Manickam Yogeswaran is a versatile singer and composer. His concerts are marked by a rare blend of virtuosity, creativity and teamwork. The “first ever Tamil voice in Hollywood" rendered film scores include Stanley Kubrick's “Eyes Wide Shut”, Spike Lee's “The 25th Hour” and British movie “Brick Lane.” Several multimedia productions by cultural and educational institutions feature his music. In 2012 he performed Jocelyn Pook’s musical tribute to Queen Elizabeth II on the occasion of her Diamond Jubilee in London.
Yogeswaran is based in Berlin where he teaches South Indian Classical vocals, mirdangam, kanchira and flute at the Global Music Academy. www.global-music-academy.net.



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About the music of South India (Carnatic music)

The origins of South Indian music are traced to prehistoric times. Many musical instruments form a favorite subject for sculptors and painters just as the authors of ancient Tamil and Sanskrit texts. Vocal and instrumental genres have since been amalgamated which explains the absence of a distinct instrumental repertoire.
Several strands have been intertwining throughout Indian music history. Music was cultivated by nobility and common people alike. A mere glance at India's literary heritage, including poetry, drama, mythology and scholarly texts, reveals an ongoing quest for new ideas. The same can be said of performers, instrument makers and skilled amateurs. The resulting "art music" is in fact an amalgam of different "regional" or "indigenous" styles (desi). Today it is being studied all over the world on account of its continuity, infinite variety and a rare capacity for self-rejuvenation.
Carnatic music owes its name to the Sanskrit term Karnâtaka Sangîtam which denotes "traditional" or "codified" music. The corresponding Tamil concept is known as Tamil Isai.


Purandara Dasa (1484-1564), a prolific poet-composer and mystic of Vijayanagar, introduced a music course that is followed to the present day. Since the 17th century, 72 principal scales have yielded hundreds of ragas (melody types). The type of song prevailing today, known as kriti (lit. "creation"), was popularized by the most revered poet-composer of South India, Tyâgaraja (1767-1847). Its predecessor is the kirtana, a simple devotional type of song also used in congregational singing. Comprising two or three melodic themes, these pieces still kindle creative expression as they lend themselves to being blended with improvised passages.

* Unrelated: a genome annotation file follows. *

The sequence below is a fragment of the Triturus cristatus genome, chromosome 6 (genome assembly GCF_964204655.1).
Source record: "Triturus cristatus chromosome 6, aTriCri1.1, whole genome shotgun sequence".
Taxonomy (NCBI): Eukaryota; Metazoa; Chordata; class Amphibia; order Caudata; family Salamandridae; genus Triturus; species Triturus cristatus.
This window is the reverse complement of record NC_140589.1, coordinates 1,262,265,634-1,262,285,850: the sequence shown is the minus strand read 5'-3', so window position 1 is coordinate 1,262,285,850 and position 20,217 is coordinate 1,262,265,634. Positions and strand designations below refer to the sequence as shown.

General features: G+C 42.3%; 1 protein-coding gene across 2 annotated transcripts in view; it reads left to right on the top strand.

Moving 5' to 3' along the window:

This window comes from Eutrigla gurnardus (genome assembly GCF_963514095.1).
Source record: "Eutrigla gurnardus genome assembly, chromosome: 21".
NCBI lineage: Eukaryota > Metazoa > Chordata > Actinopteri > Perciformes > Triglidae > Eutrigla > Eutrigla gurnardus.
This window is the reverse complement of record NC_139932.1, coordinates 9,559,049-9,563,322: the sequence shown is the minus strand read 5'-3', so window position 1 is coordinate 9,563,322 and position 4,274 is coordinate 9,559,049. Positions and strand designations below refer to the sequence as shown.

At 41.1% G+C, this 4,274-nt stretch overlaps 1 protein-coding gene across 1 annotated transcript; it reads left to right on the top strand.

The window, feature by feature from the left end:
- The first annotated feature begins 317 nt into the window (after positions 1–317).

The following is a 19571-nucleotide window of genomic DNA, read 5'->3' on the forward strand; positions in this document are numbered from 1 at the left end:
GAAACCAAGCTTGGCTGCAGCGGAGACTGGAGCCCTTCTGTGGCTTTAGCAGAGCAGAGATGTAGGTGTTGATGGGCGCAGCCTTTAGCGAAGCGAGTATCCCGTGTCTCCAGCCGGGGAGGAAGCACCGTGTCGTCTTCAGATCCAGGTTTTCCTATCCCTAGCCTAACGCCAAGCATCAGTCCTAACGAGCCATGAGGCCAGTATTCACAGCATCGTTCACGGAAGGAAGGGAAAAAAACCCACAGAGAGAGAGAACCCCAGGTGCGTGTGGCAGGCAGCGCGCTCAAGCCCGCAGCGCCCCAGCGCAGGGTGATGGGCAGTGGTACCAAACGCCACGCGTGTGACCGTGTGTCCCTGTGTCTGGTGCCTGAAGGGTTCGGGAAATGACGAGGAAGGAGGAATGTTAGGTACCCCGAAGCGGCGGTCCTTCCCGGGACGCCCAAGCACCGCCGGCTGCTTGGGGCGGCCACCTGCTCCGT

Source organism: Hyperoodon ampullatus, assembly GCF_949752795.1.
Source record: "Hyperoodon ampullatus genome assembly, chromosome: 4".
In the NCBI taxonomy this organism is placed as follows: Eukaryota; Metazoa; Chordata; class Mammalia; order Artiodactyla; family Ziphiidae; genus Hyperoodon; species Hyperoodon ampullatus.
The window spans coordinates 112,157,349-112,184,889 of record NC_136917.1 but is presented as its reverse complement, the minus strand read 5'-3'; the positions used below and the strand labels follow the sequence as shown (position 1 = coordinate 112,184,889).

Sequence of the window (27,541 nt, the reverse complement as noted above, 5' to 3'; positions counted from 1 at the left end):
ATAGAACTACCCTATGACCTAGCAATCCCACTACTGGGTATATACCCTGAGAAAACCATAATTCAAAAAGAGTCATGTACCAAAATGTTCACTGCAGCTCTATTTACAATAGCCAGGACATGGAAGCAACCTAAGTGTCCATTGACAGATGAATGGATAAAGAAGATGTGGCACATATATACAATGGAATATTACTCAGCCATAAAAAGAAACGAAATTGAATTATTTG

The present concert format evolved during the 20th century. Depending on a performer's background and outlook, a performance may be inspired by ancient scriptures, the great epics, mythology, philosophy, the customs and legends associated with a particular place of pilgrimage, lullabies or love poetry.
Whatever a musician's background or outlook may be, the aim of a performance is undiluted aesthetic experience (rasa). This is achieved by means of three concepts: raga (tuneful rendition with minute intervals and rich in embellishments), tala (rhythmic order marked by mathematical precision), and bhava (genuine expressivity).

Courtesy: Introduction by Ludwig Pesch www.carnaticstudent.org

Die Veranstaltung findet in Kooperation mit Manickam Yogeswaran statt.